4 people, 4 different MS symptoms: Understanding a unique disease


 Quality of life · Article

People with MS might share a disease, but their symptoms could be totally unique. So every person with MS has to find what works for their individual needs.

Even so, there’s always something to learn from other people’s experiences—whether you have the same symptoms or want to learn more about navigating the disease overall.

MS One to One talked to 4 people with MS to find out what the disease is like for them.

It began with numbness in my right leg, but I felt tired all over. I also started having bladder dysfunction issues.

I was 39 years old when I was diagnosed with MS. That was the same year my father was diagnosed and hospitalized with lung cancer. His prognosis was not good, and I couldn’t deal with it at the same time as my MS diagnosis.

My first neurological consultation made things clear. Most of my “tattoos” (how I refer to MS lesions) were in my left cerebral hemisphere. Others were along my spine.

“I remember my first MRI.
It was the start of my MS note-taking.”

I remember my first MRI. It was the start of my MS note-taking. According to my records, I’ve experienced different symptoms beyond my MS.

I experienced diplopia—a visual defect you might know as double vision. It’s caused by incorrect fixation or abnormalities in the visual system.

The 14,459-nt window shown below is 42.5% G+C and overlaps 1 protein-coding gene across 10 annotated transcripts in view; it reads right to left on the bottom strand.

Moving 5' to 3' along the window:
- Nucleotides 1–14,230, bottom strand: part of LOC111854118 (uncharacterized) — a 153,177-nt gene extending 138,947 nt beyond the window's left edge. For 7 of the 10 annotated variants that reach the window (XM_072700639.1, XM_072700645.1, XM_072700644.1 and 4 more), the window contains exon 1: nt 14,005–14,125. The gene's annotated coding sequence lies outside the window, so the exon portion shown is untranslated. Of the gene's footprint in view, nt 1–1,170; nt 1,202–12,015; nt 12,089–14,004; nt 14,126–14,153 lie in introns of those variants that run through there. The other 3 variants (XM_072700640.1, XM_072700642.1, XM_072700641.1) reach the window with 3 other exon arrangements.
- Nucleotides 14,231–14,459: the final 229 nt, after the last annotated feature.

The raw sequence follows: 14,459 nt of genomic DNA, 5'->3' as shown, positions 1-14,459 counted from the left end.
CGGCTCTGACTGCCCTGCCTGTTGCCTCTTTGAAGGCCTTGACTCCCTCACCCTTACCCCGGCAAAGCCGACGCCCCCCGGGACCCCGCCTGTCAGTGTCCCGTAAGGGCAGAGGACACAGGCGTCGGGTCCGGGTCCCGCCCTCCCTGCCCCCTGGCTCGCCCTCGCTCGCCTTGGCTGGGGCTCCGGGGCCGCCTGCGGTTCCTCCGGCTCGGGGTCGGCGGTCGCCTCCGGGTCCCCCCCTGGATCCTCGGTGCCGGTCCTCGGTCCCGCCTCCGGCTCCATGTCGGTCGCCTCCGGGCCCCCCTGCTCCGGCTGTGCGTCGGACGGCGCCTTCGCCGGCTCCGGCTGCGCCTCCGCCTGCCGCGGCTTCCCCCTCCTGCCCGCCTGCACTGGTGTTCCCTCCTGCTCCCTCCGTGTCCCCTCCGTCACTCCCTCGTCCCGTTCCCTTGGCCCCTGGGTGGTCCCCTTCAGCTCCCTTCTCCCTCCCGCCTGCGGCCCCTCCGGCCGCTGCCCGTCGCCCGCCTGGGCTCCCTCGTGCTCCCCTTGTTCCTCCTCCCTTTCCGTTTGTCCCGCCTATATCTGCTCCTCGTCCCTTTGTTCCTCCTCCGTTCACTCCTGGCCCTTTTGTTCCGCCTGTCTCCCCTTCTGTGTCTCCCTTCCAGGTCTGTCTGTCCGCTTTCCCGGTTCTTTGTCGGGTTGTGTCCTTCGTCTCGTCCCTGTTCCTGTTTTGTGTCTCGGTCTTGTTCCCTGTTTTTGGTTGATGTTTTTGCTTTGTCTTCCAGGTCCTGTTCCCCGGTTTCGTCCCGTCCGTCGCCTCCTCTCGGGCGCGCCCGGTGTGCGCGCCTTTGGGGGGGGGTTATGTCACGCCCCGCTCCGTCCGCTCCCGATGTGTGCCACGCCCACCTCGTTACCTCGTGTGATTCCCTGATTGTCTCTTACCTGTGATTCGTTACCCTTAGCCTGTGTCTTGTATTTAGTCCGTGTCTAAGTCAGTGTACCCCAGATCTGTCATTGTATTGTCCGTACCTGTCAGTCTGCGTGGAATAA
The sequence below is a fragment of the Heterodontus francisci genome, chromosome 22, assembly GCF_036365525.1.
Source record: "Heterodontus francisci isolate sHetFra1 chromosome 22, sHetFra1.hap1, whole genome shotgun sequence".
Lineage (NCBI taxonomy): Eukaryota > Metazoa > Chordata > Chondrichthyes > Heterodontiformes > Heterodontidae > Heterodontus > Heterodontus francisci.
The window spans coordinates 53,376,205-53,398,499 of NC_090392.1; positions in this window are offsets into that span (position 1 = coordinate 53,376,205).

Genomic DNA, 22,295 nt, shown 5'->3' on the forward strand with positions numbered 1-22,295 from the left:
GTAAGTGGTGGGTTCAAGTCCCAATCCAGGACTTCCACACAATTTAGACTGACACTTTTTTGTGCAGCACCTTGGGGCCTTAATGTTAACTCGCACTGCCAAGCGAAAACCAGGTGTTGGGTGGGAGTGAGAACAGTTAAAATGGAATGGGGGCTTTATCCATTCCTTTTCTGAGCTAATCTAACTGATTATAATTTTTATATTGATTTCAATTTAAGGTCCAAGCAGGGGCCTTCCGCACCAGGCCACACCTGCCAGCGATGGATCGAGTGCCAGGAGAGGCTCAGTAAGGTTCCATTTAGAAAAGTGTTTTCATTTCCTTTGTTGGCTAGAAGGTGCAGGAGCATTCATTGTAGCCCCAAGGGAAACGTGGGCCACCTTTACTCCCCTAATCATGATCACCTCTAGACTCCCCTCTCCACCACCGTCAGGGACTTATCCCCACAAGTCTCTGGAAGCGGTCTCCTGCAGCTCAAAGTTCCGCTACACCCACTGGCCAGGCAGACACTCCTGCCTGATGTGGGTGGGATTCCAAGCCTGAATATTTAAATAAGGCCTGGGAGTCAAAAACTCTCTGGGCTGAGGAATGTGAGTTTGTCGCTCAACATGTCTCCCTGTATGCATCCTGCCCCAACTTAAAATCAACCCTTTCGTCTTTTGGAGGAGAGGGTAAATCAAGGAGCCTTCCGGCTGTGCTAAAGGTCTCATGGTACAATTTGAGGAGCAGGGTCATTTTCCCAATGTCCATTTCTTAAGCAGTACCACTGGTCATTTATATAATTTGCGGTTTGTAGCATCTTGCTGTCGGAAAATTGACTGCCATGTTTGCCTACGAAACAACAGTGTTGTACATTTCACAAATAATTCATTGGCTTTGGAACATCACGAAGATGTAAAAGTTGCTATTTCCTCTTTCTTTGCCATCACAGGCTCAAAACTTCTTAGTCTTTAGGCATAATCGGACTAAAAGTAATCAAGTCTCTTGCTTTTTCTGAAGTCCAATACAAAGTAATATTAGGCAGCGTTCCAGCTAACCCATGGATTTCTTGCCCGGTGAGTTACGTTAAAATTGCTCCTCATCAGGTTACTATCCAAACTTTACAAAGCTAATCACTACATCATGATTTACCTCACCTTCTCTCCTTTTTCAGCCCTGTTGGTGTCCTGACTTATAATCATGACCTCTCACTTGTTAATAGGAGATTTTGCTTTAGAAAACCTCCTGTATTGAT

The most curious symptom I’ve had was the loss of sensitivity in my right hand. Sometimes I couldn’t feel anything with it. One time I was frying potatoes and hot oil spilled on it. There was no pain. My 9-year-old son started to say that his father was like The Incredibles.

Once you begin to keep track of the typical features of your MS, you can talk to your doctor about how to manage it as best you can.

Noting your symptoms and making sure you’re aware of disease progression is also important.

There may be long periods between consultations. But when we get the chance to talk to our neurologists, we must be able to communicate our symptoms, as well as any needs and challenges we face due to changing symptoms. This is important for our care team to track where our MS is.

In my case, I noted the fact that bladder dysfunction was becoming an issue. I’ve become self-motivated to deal with this issue. Beyond this, I also record my daily moods as well as my diet.

These types of notes help me and my care team keep track of my MS.

And now that our phones have become such helpful devices, I use mine to record my critical information, to understand my MS behaviour better, and to overcome any issue which could affect me leading the life I want to lead.

Becoming more familiar with my MS is the best way to get the life I want. This new journey is one I’m still getting used to. And I know that everyone with MS can achieve the same results as long as they keep track of the important stuff along the way.

Fatigue is the 1 MS symptom that has had the biggest effect on my daily life. When I was first diagnosed over 10 years ago, life revolved around my exhaustion. I was just getting by with the help of double-shot espressos.

“My old routines were crumbling,
and I soon realised I could not continue in the same way.”

My old routines were crumbling, and I soon realised I could not continue in the same way.

By understanding that and realising what was realistic for me, I had slightly more energy in the morning; I slowly started to restructure my day-to-day.

I started and finished work earlier than before. I got through important paperwork and emails first thing rather than wait until the evening. And I built in rest days when I could.

During peak fatigue times, friends and family would come to my house for catch-ups rather than meet at a café. So I was never entirely isolated.